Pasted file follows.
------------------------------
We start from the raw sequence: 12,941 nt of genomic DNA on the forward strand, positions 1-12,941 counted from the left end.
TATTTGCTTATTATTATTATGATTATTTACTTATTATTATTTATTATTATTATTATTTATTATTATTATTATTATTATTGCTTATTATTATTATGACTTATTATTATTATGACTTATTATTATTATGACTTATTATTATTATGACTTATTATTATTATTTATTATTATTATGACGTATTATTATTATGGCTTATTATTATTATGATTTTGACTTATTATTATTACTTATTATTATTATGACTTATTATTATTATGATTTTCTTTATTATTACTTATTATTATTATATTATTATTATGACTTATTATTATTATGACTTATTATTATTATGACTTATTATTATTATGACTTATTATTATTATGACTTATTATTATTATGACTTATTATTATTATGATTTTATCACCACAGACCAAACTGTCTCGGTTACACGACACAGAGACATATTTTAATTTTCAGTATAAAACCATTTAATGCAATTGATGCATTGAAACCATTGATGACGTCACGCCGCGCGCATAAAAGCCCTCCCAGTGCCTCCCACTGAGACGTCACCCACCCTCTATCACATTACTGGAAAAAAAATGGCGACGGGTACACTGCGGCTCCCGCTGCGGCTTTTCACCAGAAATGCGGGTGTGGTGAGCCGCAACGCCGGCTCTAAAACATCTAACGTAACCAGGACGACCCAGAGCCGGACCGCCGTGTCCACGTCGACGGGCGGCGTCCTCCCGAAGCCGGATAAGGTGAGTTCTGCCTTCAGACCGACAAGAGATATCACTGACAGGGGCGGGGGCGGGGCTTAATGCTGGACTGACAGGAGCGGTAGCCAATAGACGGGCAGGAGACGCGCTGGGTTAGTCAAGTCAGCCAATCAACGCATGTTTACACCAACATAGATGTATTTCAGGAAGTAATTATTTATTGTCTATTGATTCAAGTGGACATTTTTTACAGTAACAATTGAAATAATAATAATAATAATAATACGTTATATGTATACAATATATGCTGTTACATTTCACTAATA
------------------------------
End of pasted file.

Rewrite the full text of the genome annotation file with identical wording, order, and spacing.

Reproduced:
We start from the raw sequence: 12,941 nt of genomic DNA on the forward strand, positions 1-12,941 counted from the left end.
TATTTGCTTATTATTATTATGATTATTTACTTATTATTATTTATTATTATTATTATTTATTATTATTATTATTATTATTGCTTATTATTATTATGACTTATTATTATTATGACTTATTATTATTATGACTTATTATTATTATGACTTATTATTATTATTTATTATTATTATGACGTATTATTATTATGGCTTATTATTATTATGATTTTGACTTATTATTATTACTTATTATTATTATGACTTATTATTATTATGATTTTCTTTATTATTACTTATTATTATTATATTATTATTATGACTTATTATTATTATGACTTATTATTATTATGACTTATTATTATTATGACTTATTATTATTATGACTTATTATTATTATGACTTATTATTATTATGATTTTATCACCACAGACCAAACTGTCTCGGTTACACGACACAGAGACATATTTTAATTTTCAGTATAAAACCATTTAATGCAATTGATGCATTGAAACCATTGATGACGTCACGCCGCGCGCATAAAAGCCCTCCCAGTGCCTCCCACTGAGACGTCACCCACCCTCTATCACATTACTGGAAAAAAAATGGCGACGGGTACACTGCGGCTCCCGCTGCGGCTTTTCACCAGAAATGCGGGTGTGGTGAGCCGCAACGCCGGCTCTAAAACATCTAACGTAACCAGGACGACCCAGAGCCGGACCGCCGTGTCCACGTCGACGGGCGGCGTCCTCCCGAAGCCGGATAAGGTGAGTTCTGCCTTCAGACCGACAAGAGATATCACTGACAGGGGCGGGGGCGGGGCTTAATGCTGGACTGACAGGAGCGGTAGCCAATAGACGGGCAGGAGACGCGCTGGGTTAGTCAAGTCAGCCAATCAACGCATGTTTACACCAACATAGATGTATTTCAGGAAGTAATTATTTATTGTCTATTGATTCAAGTGGACATTTTTTACAGTAACAATTGAAATAATAATAATAATAATAATACGTTATATGTATACAATATATGCTGTTACATTTCACTAATA